Balancing Three Vital Components in Professional Development
The Common Core will be a game-changer in the teaching of content and in the skills of verbal-oral and visual literacy, including writing. Teaching ELA teachers should incorporate thinking about science, history, and other disciplines as well as literature. At the same time, social studies and science teachers must convey not just content knowledge, but the skills to analyze texts, data, images – anything really – and to write well about them: explanations, descriptions, arguments, and research studies.
Every Emerging America workshop therefore connects three components:
- Critical Thinking about Historical Content – which could be on any topic from patterns of Native American settlement or the Emancipation Proclamation to the history and science of flight.
- Practice in the analysis of a particular body of primary sources, including the very local (such as a series of studies of the local mills) to the national (featuring work with the 30 million items in the Library of Congress online collections).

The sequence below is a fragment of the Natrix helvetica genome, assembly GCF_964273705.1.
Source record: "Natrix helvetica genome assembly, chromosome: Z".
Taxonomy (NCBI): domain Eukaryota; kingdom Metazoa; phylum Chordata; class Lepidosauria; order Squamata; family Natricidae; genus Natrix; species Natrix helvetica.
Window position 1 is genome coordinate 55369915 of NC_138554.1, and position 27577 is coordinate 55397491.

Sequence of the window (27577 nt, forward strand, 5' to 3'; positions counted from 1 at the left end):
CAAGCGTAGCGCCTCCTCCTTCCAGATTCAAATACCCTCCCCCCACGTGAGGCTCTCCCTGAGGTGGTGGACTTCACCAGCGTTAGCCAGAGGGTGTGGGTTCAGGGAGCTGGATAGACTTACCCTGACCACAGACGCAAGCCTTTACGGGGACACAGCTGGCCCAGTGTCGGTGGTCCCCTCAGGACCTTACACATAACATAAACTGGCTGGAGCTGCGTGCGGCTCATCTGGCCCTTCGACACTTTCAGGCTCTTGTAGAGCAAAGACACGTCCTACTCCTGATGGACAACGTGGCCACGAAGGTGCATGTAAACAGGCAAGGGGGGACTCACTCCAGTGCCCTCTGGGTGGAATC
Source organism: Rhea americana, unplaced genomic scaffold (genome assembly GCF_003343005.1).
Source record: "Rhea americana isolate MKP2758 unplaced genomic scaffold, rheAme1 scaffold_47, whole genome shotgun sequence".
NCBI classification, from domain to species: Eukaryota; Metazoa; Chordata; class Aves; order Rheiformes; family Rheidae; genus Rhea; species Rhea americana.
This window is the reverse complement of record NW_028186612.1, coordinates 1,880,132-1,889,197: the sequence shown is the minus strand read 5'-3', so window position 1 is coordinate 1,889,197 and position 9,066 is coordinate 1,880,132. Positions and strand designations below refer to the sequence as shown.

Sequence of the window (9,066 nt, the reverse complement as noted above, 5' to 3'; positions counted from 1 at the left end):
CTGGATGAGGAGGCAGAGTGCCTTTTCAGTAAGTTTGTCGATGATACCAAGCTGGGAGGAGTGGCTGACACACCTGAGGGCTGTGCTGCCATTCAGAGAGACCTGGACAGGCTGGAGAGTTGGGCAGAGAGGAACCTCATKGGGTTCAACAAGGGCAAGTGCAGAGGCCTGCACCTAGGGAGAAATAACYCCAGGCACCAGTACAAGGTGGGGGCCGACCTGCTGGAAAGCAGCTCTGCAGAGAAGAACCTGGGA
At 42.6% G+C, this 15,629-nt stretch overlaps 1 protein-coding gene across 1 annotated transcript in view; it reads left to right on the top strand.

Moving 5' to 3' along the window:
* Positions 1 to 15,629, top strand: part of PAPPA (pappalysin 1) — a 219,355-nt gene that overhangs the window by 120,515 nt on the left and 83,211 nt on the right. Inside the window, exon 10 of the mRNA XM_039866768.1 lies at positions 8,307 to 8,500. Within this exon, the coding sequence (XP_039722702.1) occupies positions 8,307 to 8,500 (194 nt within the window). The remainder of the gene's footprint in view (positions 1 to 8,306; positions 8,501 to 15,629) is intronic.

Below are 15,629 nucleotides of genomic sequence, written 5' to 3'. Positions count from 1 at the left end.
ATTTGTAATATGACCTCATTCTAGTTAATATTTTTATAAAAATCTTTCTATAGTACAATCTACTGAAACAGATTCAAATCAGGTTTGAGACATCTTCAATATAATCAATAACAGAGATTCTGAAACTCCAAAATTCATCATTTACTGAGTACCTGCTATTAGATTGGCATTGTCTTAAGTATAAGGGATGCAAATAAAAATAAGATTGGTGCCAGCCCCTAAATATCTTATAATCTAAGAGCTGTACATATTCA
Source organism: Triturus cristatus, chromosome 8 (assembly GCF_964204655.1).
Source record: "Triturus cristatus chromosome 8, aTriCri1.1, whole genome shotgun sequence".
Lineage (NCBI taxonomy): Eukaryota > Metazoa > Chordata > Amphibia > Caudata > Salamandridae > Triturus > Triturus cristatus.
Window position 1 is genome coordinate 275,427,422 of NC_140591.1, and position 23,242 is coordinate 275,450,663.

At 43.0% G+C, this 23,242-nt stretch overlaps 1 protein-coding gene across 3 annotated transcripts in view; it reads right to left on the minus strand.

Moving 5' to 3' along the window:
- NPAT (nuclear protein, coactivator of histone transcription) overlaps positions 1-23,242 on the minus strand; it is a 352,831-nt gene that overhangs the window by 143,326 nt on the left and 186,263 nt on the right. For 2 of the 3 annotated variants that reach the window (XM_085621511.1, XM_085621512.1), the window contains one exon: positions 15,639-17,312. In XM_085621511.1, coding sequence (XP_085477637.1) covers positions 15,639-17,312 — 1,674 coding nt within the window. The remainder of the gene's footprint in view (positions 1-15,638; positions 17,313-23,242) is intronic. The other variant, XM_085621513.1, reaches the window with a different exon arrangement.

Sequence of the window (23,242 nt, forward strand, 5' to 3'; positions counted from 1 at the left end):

- Focus on a small number of Common Core standards, usually one from reading and one from writing. Every workshop also helps teachers learn to match appropriate primary sources to each standard.
During each workshop, teachers practice multiple times with tools of analysis, featuring approaches from each of the Library of Congress, the National Archives, and the Stanford History Education Group. Teachers incorporate the three components in the writing of a lesson. In more substantial workshops, they teach the lesson, and then they bring student work and observations for discussion on how to improve instruction.
Topics, grade levels and subject areas, scholar interest, site, and other factors shift the balance of time, sources, and particular skills in any given workshop.